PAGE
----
• G-d is someone that we can rely upon. Even if He hides His face (His Presence) from us (Is 54:8), as troubling as it is, we know that it will not last forever because of His covenantal promises to us (Heb 13:5)  

v8: Ps 46:1 (G-d is always near us – even if it doesn’t feel like it)

  • The word ‘supplication’ is related to the word for begging/greatly desiring something. What is David asking G-d for? Grace, favour, the ability to do G-d’s will and to be in G-d’s will. 

v9: Here, David is speaking of his confidence in the resurrection – knowing that death is not

final. Realise that this is a massive revelation pre the work and resurrection of Yeshua. 

  • ‘Pit’ is another name for the place of destruction. Life is utterly pointless if death is its final destination. 
  • Will the dust praise…(and) declare Your truth: This reveals a very important truth to us about David. He wanted to give thanks to G-d in a very public way. He never wanted to stop giving thanks and praise to G-d. 
  • Truth relates to a set of beliefs. We need to be people who are committed to G-d’s truth – no matter the consequences.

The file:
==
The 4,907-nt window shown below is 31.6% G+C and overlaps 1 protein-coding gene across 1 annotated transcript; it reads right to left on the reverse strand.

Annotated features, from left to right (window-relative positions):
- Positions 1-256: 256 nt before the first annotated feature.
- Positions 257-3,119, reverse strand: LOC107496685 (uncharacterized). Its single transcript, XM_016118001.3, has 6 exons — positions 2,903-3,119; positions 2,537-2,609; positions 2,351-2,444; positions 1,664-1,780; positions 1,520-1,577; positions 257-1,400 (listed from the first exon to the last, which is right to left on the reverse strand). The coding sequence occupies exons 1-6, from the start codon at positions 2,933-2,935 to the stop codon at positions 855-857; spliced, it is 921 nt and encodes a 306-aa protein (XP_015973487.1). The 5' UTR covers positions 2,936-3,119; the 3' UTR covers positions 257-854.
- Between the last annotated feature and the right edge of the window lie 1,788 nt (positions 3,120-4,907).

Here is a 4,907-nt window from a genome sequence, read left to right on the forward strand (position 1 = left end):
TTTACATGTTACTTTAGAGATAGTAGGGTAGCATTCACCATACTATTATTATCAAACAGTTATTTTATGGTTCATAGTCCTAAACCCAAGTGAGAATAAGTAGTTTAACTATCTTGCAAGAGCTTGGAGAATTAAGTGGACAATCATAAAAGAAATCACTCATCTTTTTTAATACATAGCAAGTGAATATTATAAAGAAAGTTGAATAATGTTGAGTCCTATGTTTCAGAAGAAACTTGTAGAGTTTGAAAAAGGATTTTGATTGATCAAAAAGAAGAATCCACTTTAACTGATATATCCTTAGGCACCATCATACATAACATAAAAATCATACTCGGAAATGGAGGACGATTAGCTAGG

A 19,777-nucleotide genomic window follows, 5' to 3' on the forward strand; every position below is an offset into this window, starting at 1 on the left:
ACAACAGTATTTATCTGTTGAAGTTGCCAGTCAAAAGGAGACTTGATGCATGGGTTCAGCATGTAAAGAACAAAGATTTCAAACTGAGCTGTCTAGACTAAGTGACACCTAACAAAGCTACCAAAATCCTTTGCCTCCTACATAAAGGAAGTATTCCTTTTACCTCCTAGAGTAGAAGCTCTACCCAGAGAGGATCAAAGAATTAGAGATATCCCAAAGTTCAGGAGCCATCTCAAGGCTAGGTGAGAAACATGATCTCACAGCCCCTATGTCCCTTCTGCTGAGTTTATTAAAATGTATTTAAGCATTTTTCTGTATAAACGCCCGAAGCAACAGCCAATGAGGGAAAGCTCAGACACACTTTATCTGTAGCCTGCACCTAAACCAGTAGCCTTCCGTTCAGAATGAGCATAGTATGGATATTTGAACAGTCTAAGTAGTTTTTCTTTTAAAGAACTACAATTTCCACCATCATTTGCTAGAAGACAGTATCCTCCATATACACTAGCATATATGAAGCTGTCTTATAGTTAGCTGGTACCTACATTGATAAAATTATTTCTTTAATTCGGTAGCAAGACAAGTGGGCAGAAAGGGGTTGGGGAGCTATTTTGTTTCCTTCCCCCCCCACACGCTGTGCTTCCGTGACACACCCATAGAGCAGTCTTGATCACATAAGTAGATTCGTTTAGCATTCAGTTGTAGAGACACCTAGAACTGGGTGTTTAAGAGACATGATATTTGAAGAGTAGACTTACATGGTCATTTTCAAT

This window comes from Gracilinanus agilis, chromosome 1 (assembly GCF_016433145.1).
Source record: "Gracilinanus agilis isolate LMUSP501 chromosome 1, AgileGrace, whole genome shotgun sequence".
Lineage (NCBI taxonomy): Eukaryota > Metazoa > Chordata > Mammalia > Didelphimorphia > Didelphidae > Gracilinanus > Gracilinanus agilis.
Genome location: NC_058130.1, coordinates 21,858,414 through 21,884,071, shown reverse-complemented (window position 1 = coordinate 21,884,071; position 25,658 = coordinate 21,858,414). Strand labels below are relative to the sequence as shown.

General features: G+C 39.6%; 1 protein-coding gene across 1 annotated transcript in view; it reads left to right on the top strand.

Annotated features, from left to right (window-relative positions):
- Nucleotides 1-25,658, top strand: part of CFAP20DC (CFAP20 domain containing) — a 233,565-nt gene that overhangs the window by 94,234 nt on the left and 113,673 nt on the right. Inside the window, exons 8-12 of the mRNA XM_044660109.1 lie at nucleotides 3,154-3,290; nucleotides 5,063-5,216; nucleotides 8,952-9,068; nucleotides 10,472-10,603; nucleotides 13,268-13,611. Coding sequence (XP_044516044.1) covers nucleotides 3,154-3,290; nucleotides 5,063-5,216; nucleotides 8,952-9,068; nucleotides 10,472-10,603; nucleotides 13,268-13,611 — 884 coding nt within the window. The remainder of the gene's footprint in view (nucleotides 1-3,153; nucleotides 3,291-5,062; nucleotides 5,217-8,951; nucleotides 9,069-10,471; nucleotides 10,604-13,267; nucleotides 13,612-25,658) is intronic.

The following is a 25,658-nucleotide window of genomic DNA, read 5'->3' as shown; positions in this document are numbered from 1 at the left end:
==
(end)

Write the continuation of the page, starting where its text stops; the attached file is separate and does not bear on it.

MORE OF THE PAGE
v10: David is again supplicating for the purpose of receiving that (grace) which brings about the will/purposes/plans of G-d (Titus 2:11-13 – grace not only for salvation, but grace to also DO the will of G-d). 

v11: This again speaks of a change happening in a person’s life. 

  • Turned/overturned = causing something to turn upside down – a word of change. 
  • Mourning (and sackcloth) places his life within the context of death. 
  • How has G-d turned his mourning into dancing? By resurrection. By new life. By being changed. Dancing = dancing in worship is a physical display of gratitude. 
  • Clothed with gladness – G-d overturned death, defeat, the consequences of sin etc into something good!

v12: My glory -the very essence of ourselves.

  • Forever – no matter what we go through, we need to be people who realise that anything that happens here on this earth is temporary. When we go through difficult and even tragic times of great suffering our minds and hearts can be steadfast. We have eternal joy ahead of us!